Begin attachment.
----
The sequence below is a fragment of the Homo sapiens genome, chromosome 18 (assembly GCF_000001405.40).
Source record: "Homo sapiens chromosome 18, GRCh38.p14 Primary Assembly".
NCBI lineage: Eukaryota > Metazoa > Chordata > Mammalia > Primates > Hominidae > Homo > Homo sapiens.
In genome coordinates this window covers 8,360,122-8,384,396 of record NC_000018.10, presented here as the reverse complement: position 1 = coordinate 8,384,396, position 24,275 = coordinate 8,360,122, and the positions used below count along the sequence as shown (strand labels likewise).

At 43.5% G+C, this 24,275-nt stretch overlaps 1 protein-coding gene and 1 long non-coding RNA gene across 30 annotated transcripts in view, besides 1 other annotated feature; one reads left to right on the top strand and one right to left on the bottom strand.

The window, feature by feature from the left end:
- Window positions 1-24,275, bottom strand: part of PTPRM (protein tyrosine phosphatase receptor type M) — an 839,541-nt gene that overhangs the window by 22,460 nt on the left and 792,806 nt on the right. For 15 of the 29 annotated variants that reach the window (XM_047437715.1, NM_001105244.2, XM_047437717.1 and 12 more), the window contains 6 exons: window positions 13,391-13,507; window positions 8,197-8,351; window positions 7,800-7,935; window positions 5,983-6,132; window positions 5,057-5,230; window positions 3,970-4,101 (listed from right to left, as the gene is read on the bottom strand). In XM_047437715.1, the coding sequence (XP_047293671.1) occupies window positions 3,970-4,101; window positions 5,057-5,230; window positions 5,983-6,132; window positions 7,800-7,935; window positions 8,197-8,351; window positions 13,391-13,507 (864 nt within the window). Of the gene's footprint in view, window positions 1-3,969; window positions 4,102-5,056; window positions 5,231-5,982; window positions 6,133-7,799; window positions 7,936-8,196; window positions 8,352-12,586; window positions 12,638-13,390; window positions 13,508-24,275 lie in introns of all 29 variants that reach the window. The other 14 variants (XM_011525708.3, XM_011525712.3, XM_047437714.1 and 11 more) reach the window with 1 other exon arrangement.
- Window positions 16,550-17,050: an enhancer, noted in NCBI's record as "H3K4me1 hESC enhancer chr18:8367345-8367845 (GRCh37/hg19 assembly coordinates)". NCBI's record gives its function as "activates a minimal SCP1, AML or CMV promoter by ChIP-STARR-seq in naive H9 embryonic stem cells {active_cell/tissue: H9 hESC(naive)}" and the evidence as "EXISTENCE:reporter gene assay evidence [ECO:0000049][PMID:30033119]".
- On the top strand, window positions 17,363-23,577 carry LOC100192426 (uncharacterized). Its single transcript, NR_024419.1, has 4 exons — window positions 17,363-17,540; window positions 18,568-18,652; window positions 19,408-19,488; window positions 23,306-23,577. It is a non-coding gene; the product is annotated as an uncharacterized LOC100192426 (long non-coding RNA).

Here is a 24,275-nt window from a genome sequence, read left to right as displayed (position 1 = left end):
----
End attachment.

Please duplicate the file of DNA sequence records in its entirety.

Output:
The sequence below is a fragment of the Homo sapiens genome, chromosome 18 (assembly GCF_000001405.40).
Source record: "Homo sapiens chromosome 18, GRCh38.p14 Primary Assembly".
NCBI lineage: Eukaryota > Metazoa > Chordata > Mammalia > Primates > Hominidae > Homo > Homo sapiens.
In genome coordinates this window covers 8,360,122-8,384,396 of record NC_000018.10, presented here as the reverse complement: position 1 = coordinate 8,384,396, position 24,275 = coordinate 8,360,122, and the positions used below count along the sequence as shown (strand labels likewise).

At 43.5% G+C, this 24,275-nt stretch overlaps 1 protein-coding gene and 1 long non-coding RNA gene across 30 annotated transcripts in view, besides 1 other annotated feature; one reads left to right on the top strand and one right to left on the bottom strand.

The window, feature by feature from the left end:
- Window positions 1-24,275, bottom strand: part of PTPRM (protein tyrosine phosphatase receptor type M) — an 839,541-nt gene that overhangs the window by 22,460 nt on the left and 792,806 nt on the right. For 15 of the 29 annotated variants that reach the window (XM_047437715.1, NM_001105244.2, XM_047437717.1 and 12 more), the window contains 6 exons: window positions 13,391-13,507; window positions 8,197-8,351; window positions 7,800-7,935; window positions 5,983-6,132; window positions 5,057-5,230; window positions 3,970-4,101 (listed from right to left, as the gene is read on the bottom strand). In XM_047437715.1, the coding sequence (XP_047293671.1) occupies window positions 3,970-4,101; window positions 5,057-5,230; window positions 5,983-6,132; window positions 7,800-7,935; window positions 8,197-8,351; window positions 13,391-13,507 (864 nt within the window). Of the gene's footprint in view, window positions 1-3,969; window positions 4,102-5,056; window positions 5,231-5,982; window positions 6,133-7,799; window positions 7,936-8,196; window positions 8,352-12,586; window positions 12,638-13,390; window positions 13,508-24,275 lie in introns of all 29 variants that reach the window. The other 14 variants (XM_011525708.3, XM_011525712.3, XM_047437714.1 and 11 more) reach the window with 1 other exon arrangement.
- Window positions 16,550-17,050: an enhancer, noted in NCBI's record as "H3K4me1 hESC enhancer chr18:8367345-8367845 (GRCh37/hg19 assembly coordinates)". NCBI's record gives its function as "activates a minimal SCP1, AML or CMV promoter by ChIP-STARR-seq in naive H9 embryonic stem cells {active_cell/tissue: H9 hESC(naive)}" and the evidence as "EXISTENCE:reporter gene assay evidence [ECO:0000049][PMID:30033119]".
- On the top strand, window positions 17,363-23,577 carry LOC100192426 (uncharacterized). Its single transcript, NR_024419.1, has 4 exons — window positions 17,363-17,540; window positions 18,568-18,652; window positions 19,408-19,488; window positions 23,306-23,577. It is a non-coding gene; the product is annotated as an uncharacterized LOC100192426 (long non-coding RNA).

Here is a 24,275-nt window from a genome sequence, read left to right as displayed (position 1 = left end):